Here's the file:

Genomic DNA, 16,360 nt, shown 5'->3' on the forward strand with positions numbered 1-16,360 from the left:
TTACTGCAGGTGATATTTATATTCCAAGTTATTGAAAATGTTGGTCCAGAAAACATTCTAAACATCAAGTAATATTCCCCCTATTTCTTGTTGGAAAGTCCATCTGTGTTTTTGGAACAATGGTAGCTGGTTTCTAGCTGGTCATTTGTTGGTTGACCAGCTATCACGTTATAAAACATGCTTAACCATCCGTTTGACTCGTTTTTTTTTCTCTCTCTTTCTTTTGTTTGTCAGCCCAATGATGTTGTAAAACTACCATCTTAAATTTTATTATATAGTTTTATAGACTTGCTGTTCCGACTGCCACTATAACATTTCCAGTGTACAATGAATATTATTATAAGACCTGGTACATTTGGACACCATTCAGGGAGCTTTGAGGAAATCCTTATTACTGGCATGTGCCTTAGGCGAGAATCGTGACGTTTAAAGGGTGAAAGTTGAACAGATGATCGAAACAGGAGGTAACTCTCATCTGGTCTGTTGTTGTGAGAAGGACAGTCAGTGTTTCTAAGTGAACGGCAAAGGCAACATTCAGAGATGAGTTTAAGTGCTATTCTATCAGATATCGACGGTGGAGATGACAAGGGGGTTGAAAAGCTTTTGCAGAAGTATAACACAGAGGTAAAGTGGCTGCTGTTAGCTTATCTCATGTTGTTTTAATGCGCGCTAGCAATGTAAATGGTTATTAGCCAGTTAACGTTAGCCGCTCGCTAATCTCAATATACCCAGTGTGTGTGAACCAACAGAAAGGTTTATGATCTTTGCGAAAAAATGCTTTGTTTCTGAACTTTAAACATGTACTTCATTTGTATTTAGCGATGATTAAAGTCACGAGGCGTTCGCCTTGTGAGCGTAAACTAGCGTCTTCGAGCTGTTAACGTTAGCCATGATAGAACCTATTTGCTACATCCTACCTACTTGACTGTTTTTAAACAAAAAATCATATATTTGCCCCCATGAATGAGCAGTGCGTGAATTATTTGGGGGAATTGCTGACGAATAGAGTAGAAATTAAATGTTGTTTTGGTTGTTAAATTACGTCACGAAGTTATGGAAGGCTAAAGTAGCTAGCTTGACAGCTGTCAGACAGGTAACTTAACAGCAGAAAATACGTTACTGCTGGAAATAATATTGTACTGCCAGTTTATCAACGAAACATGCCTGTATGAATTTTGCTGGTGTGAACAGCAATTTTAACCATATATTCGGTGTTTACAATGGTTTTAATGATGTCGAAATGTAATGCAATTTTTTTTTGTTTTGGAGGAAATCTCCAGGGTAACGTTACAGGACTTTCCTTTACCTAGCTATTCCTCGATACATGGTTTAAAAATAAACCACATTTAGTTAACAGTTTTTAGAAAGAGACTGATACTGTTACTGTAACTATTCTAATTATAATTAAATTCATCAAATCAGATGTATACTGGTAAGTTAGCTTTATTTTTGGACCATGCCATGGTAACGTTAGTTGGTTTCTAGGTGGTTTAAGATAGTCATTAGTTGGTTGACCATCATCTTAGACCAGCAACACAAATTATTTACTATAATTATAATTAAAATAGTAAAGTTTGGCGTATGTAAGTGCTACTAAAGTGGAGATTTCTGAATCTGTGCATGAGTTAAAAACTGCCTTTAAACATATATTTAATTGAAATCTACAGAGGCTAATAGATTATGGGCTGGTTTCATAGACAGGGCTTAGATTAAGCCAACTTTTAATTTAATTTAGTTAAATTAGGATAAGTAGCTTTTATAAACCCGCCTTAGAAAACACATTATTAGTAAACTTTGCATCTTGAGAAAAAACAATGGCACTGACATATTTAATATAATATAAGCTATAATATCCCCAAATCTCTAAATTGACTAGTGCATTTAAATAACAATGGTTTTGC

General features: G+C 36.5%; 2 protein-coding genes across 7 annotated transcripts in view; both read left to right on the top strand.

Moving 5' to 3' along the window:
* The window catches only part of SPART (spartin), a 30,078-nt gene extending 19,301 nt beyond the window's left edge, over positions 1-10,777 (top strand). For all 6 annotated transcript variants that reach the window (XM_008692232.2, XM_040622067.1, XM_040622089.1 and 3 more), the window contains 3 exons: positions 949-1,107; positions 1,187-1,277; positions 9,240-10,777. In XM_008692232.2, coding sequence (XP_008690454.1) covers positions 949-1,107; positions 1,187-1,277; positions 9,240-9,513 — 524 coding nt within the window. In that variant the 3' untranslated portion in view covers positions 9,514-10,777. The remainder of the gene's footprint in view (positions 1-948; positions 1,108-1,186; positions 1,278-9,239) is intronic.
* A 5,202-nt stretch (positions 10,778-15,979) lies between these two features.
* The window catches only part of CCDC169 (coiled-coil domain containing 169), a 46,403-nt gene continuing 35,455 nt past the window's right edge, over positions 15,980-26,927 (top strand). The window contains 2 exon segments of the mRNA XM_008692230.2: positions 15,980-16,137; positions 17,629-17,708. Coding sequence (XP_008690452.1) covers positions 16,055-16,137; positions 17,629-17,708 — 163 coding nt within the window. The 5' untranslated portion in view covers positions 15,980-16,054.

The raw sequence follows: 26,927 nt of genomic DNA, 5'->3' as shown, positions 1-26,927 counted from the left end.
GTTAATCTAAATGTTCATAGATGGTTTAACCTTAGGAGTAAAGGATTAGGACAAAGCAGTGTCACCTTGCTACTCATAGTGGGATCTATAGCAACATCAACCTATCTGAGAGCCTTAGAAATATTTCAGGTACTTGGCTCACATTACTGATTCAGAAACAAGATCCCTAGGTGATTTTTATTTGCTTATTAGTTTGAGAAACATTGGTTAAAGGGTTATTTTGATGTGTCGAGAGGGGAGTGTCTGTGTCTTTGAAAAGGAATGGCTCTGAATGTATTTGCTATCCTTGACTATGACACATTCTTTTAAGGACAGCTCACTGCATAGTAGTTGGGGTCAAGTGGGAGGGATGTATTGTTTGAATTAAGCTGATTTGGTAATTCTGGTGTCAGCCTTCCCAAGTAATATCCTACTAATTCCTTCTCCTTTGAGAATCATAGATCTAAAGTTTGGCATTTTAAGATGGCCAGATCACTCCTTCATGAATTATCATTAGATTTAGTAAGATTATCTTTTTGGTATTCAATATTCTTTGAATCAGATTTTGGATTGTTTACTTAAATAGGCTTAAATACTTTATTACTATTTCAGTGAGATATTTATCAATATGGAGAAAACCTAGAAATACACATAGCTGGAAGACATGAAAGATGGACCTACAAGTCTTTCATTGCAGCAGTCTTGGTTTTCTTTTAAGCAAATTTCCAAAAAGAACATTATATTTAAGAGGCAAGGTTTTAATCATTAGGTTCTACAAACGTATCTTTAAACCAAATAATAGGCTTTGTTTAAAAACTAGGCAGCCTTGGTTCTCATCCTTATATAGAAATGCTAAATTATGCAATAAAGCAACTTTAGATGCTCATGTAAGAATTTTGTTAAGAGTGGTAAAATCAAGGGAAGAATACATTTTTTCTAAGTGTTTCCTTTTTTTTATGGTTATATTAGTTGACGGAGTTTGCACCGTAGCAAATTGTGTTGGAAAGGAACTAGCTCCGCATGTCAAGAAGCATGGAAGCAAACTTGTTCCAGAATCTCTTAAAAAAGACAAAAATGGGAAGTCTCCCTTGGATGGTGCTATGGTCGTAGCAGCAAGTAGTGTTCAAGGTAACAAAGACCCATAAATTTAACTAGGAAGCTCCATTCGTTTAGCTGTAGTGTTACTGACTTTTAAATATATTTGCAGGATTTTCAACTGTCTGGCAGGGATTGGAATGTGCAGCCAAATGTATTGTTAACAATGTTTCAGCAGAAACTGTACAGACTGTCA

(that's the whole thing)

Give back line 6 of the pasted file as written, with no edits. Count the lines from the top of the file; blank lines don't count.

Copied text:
* A 5,202-nt stretch (positions 10,778-15,979) lies between these two features.